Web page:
Etymology
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sensitive (adj.)
late 14c., in reference to the body or its parts, "having the function of sensation;" also (early 15c.) "pertaining to the faculty of the soul that receives and analyzes sensory information;" from Old French sensitif "capable of feeling" (13c.) and directly from Medieval Latin sensitivus "capable of sensation," from Latin sensus, past participle of sentire "feel perceive" (see sense (n.)).

Meaning "easily affected" (with reference to mental feelings) first recorded 1816; meaning "having intense physical sensation" is from 1849. Original meaning is preserved in sensitive plant (1630s), which is "mechanically irritable in a higher degree than almost any other plant" [Century Dictionary]. Meaning "involving national security" is recorded from 1953. Related: Sensitively; sensitiveness.
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sensitize (v.)
1856, in photography; see sensitive + -ize. Of persons from 1880. Related: Sensitized; sensitizing.
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sensitivity (n.)
1803, from sensitive + -ity. Sensitivity training attested by 1954.
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oversensitive (adj.)

also over-sensitive, "excessively sensitive," by 1798, from over- + sensitive. Related: Oversensitively; oversensitiveness.

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hypersensitive (adj.)
1827, a hybrid from hyper- "over, exceedingly, to excess" + sensitive. Related: Hypersensitivity; hypersensitiveness.
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insensitive (adj.)
c. 1600, "having little or no reaction to what is perceived by one's senses," from in- (1) "not, opposite of" + sensitive. For sense, see insensate. From 1834 as "having little or no mental or moral sensitiveness;" meaning "without consideration for the feelings of others" attested by 1974. Related: Insensitively.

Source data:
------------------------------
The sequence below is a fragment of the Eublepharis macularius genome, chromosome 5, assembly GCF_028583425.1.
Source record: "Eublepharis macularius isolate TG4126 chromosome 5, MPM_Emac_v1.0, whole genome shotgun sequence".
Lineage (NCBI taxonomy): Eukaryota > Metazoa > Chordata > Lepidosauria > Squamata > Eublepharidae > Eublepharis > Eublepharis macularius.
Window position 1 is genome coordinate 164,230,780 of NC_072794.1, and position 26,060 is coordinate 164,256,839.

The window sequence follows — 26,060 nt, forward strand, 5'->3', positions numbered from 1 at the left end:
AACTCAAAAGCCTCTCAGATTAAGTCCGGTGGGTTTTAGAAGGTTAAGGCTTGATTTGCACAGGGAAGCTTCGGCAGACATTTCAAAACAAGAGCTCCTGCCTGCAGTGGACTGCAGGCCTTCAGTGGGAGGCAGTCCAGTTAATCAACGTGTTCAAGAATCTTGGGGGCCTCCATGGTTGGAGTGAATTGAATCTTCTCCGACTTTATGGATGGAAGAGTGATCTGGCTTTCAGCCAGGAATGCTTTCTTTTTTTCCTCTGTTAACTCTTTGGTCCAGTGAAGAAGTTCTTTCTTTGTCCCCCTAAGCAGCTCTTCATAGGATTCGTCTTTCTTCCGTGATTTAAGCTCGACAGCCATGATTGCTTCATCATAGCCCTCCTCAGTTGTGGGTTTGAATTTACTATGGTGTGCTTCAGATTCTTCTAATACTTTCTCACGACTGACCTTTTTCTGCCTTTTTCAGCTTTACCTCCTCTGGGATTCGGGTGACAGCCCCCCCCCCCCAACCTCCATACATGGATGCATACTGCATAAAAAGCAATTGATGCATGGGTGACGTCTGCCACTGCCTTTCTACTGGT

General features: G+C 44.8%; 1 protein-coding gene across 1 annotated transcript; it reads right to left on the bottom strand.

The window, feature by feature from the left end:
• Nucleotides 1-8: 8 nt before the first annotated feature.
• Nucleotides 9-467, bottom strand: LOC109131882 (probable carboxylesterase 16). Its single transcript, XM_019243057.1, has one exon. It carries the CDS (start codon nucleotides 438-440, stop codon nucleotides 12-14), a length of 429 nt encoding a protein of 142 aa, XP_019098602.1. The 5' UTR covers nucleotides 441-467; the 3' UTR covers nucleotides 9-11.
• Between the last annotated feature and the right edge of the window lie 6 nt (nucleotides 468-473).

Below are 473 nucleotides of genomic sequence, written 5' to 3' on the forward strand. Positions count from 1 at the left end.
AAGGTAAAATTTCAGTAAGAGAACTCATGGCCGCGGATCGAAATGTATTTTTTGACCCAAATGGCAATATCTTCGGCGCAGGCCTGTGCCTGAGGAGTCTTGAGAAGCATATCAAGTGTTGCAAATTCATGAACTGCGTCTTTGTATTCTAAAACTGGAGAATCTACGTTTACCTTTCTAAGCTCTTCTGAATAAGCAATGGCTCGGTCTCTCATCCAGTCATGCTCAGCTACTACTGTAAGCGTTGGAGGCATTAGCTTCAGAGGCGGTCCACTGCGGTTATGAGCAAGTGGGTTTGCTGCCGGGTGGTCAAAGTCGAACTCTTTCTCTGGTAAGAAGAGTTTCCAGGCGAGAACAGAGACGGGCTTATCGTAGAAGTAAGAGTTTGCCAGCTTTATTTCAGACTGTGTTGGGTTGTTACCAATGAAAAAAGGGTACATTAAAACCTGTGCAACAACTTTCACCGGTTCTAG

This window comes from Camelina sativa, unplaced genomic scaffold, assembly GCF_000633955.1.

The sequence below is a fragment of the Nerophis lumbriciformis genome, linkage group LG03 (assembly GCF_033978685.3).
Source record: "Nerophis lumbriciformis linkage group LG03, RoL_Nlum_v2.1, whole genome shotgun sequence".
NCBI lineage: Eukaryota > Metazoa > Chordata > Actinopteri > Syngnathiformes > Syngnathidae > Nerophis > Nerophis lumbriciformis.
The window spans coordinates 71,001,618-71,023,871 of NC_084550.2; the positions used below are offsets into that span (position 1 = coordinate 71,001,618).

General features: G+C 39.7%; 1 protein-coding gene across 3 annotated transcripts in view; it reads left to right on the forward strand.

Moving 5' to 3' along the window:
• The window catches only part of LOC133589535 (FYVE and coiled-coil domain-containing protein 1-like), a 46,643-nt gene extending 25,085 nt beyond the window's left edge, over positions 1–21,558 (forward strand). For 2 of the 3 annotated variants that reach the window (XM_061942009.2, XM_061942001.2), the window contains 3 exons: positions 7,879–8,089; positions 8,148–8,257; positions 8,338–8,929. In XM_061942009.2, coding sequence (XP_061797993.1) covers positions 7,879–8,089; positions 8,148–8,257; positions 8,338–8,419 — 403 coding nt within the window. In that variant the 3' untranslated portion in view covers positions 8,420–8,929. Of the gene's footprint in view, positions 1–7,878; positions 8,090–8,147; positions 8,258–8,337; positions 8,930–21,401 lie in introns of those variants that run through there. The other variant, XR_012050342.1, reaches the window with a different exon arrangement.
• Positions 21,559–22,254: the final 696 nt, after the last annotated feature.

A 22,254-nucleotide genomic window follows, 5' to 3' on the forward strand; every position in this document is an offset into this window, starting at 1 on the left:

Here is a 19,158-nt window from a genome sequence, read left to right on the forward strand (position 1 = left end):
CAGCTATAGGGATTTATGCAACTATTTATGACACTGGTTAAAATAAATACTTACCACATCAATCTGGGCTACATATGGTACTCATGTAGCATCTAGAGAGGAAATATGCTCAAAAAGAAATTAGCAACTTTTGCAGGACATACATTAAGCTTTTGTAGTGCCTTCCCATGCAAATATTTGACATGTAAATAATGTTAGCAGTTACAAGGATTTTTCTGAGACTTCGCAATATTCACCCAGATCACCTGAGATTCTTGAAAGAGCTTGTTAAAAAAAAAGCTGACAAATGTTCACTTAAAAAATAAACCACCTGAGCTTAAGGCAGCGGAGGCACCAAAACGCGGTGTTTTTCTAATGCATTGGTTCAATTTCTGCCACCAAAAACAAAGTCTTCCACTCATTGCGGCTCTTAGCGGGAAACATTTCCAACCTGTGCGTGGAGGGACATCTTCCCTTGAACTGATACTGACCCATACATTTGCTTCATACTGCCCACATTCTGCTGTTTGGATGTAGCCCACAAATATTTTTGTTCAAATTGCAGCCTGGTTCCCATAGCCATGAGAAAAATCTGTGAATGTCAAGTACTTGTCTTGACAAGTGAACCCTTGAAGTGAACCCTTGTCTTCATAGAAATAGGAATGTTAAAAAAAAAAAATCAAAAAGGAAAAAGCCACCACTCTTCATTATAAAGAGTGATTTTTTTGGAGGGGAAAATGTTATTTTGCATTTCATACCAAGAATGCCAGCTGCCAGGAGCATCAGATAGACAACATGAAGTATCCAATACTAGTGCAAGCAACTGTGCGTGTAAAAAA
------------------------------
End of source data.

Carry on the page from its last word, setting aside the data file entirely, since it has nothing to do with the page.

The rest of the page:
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feelings (n.)
"tender or sensitive side of one's nature," 1771, from plural of feeling.
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marijuana (n.)

a preparation of Cannabis sativa for use as an intoxicant, generally by smoking, 1918, altered by influence of Spanish proper name Maria Juana "Mary Jane" from mariguan (1894), from Mexican Spanish marihuana, which is of uncertain origin. As the plant was not native to Mexico, a native source for the word seems unlikely.

Marijuana ... makes you sensitive. Courtesy has a great deal to do with being sensitive. Unfortunately marijuana makes you the kind of sensitive where you insist on everyone listening to the drum solo in Iron Butterfly's 'In-a-Gadda-Da-Vida' fifty or sixty times. [P.J. O'Rourke, "Modern Manners," 1983]
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amour-propre (n.)

1775, French, "sensitive self-love, self-esteem;" see amour and proper.

Vanity usually gives the meaning as well, &, if as well, then better. [Fowler]

Middle English had it, translated, as proper love "self-love."

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high-strung (adj.)
also high strung, 1848 in the figurative sense, "having a sensitive nervous system," from high (adv.) + strung. In literal use a musical term, in reference to stringed instruments, attested from 1748.
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